How to Organize Plastic Containers

Do you have an avalanche of plastic every time you reach for a container to store your leftovers? Get your plastic containers organized with these 5 easy tips from Domestic CEO.

Amanda Thomas
Episode #146

Over the last 7 years, my company Moxie Girl has helped organize the kitchens of hundreds of clients in the Phoenix, Arizona area. When we ask the clients what is currently not working in their kitchen, they almost always say, “The plastic container situation!”

As handy as plastic containers are for storing leftovers and sending yummy lunches to school or work, they can also be a pain in the neck to try and corral. They topple over, lids go missing, and they become a giant mess in a cabinet or drawer. To help get the world’s plastic container clutter under control, I have 5 tips that are simple to implement in your home today:

Tip #1: Cut Down

If you’re like most people, including myself, you probably think that you need a wide variety of plastic containers so you are ready for whatever food storage need arises. That’s why we end up keeping the containers that lunch meat comes in, margarine tubs, as well as buying actual plastic storage containers.

Most of us have them in a variety of shapes and sizes, just in case. I recently went through my plastic containers and found that I had roughly 35. Some were round, some were square, some were oval, and I obviously justified keeping each and every one of them at some point. I mean, leftovers definitely taste different if they come from a square versus round container, right?

My first step to tackling my own plastic container clutter problem was to remove all of them from my kitchen cabinet. I took some time to match all the lids with containers, and then tossed or recycled any mismatches. From there, I allowed myself to keep just 8 of my favorite containers:

  • 2 large round containers for salads that I pack for lunch
  • 4 small rectangular containers for packing leftovers into individual serving lunches
  • 2 small round containers for packing snack nuts and salad dressings

I then boxed up the rest of the containers and put them into a closet. I told myself that I’d keep them because I would surely need some of them soon. And you know what? For the last 4 weeks, I’ve been living just fine with those 8 containers.

And you know what else? I realized that those are the only containers I had been using before. So I'd been keeping 30 more containers “just in case” for no reason whatsoever.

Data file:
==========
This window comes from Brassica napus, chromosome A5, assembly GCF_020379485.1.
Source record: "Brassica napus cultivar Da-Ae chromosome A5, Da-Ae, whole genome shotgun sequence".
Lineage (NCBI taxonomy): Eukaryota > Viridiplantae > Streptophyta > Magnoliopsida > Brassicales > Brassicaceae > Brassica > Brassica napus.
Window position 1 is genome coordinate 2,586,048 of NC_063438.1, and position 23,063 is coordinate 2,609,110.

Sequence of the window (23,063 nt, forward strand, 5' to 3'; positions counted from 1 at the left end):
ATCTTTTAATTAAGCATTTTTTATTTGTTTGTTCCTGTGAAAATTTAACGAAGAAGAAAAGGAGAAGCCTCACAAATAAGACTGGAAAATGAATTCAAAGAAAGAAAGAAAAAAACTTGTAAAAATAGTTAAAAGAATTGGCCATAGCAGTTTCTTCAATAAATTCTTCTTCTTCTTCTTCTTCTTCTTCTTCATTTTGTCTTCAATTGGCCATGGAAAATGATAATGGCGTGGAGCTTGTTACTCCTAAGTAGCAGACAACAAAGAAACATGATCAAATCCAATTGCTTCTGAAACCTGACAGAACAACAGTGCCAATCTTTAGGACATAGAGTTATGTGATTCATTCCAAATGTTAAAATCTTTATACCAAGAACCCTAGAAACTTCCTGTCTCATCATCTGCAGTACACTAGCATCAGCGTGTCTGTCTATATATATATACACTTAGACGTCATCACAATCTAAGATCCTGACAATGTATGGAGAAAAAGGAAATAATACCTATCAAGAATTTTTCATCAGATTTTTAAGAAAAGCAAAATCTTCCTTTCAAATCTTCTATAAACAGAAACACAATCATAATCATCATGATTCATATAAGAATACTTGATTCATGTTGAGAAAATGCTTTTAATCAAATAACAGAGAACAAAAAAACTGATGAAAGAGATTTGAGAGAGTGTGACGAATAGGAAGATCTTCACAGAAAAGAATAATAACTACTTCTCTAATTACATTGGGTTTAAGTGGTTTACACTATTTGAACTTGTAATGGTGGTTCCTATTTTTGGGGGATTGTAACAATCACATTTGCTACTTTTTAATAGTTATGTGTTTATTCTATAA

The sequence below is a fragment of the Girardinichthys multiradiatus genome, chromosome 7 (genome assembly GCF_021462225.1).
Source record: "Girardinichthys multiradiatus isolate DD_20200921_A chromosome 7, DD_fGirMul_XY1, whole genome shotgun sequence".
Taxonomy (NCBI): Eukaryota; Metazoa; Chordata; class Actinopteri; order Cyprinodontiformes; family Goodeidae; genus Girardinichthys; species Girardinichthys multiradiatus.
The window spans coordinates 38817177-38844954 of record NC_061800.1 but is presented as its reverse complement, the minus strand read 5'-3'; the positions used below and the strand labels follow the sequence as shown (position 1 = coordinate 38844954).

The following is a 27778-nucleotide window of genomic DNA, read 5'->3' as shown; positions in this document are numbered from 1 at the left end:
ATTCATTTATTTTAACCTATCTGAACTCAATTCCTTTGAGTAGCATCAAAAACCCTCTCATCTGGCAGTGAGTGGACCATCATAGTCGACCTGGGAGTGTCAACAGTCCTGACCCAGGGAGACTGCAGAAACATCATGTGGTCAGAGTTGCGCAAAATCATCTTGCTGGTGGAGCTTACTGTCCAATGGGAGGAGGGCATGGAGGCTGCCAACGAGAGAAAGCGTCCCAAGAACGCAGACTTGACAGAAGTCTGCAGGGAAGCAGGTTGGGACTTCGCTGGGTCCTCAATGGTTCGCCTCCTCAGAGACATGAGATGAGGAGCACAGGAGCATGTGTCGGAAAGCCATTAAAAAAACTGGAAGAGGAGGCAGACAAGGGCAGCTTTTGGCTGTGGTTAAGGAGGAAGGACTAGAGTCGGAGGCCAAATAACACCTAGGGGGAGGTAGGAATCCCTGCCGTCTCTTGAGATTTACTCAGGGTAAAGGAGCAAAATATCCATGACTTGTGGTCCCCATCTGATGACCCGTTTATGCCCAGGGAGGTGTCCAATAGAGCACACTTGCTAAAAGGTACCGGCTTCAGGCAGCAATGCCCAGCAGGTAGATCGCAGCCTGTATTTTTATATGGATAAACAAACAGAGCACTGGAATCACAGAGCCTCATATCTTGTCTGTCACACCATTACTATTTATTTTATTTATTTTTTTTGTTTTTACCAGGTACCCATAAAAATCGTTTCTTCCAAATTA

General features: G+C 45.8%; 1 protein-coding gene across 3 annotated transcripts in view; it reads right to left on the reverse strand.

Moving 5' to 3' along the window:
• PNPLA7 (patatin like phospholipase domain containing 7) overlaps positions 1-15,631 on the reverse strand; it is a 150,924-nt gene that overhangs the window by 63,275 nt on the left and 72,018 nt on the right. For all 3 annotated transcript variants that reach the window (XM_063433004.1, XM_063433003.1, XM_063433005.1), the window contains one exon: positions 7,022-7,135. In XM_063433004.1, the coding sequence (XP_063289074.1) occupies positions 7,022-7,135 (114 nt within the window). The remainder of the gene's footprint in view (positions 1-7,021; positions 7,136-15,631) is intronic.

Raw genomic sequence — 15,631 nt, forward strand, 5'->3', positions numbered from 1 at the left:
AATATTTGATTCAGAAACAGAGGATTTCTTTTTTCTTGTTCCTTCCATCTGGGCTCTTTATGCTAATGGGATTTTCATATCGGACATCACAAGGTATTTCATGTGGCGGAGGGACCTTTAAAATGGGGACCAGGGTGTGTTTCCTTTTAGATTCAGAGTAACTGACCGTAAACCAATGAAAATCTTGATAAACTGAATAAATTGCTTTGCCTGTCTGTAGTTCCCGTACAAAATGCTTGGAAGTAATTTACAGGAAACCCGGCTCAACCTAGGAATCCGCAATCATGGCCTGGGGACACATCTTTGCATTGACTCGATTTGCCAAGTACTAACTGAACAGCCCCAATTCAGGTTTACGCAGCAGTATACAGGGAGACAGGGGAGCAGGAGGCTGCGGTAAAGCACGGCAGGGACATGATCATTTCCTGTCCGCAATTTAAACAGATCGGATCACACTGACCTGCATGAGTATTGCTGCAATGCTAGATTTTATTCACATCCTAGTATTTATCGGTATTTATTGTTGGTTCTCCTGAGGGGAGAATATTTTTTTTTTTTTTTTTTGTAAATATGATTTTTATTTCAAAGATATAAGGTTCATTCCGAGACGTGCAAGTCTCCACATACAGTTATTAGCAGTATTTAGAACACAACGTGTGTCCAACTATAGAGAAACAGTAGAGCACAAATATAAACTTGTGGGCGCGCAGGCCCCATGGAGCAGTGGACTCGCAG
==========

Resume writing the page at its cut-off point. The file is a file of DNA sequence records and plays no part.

While this step alone can solve 90% of your plastic container storage problems, stick with me because I’m going to give you a few more tips to make sure that your mountain of plastic doesn’t come back to haunt you.

Tip #2: Use Other Options

I recently went to visit my Grandma. She’s 93-years-old and for as long as I can remember she’s had the same 6 pieces of Tupperware. Even when she was keeping lots of food on hand to feed her growing granddaughters, she still only had 6 pieces.

How did she do this?

She keeps a few bowl covers on hand at all times. These shower cap-like things are stored in a small plastic baggie, and can be used to cover almost any size bowl because they have elastic around the edges. These covers take up very little space, can be washed and reused, and work great for all kinds of leftovers. Another version of this is a silicone bowl cover. A brand I use is called a Lily Pad Cover. It’s a flat silicone cover that seals to the top of any container. Not only is it super functional, it’s pretty cute too.

Another option is simply storing the food in the container you cooked it in. It used to drive me nuts that my husband would take the pot from the stove and just stick it in the fridge. I thought he was just being lazy. When I got rid of most of my plastic containers though, this method allowed me to pack up just what I needed to take for the day’s lunch. I was dirtying less dishes and it helped me to not run out of plastic containers.


About the Author

Amanda Thomas Domestic CEO
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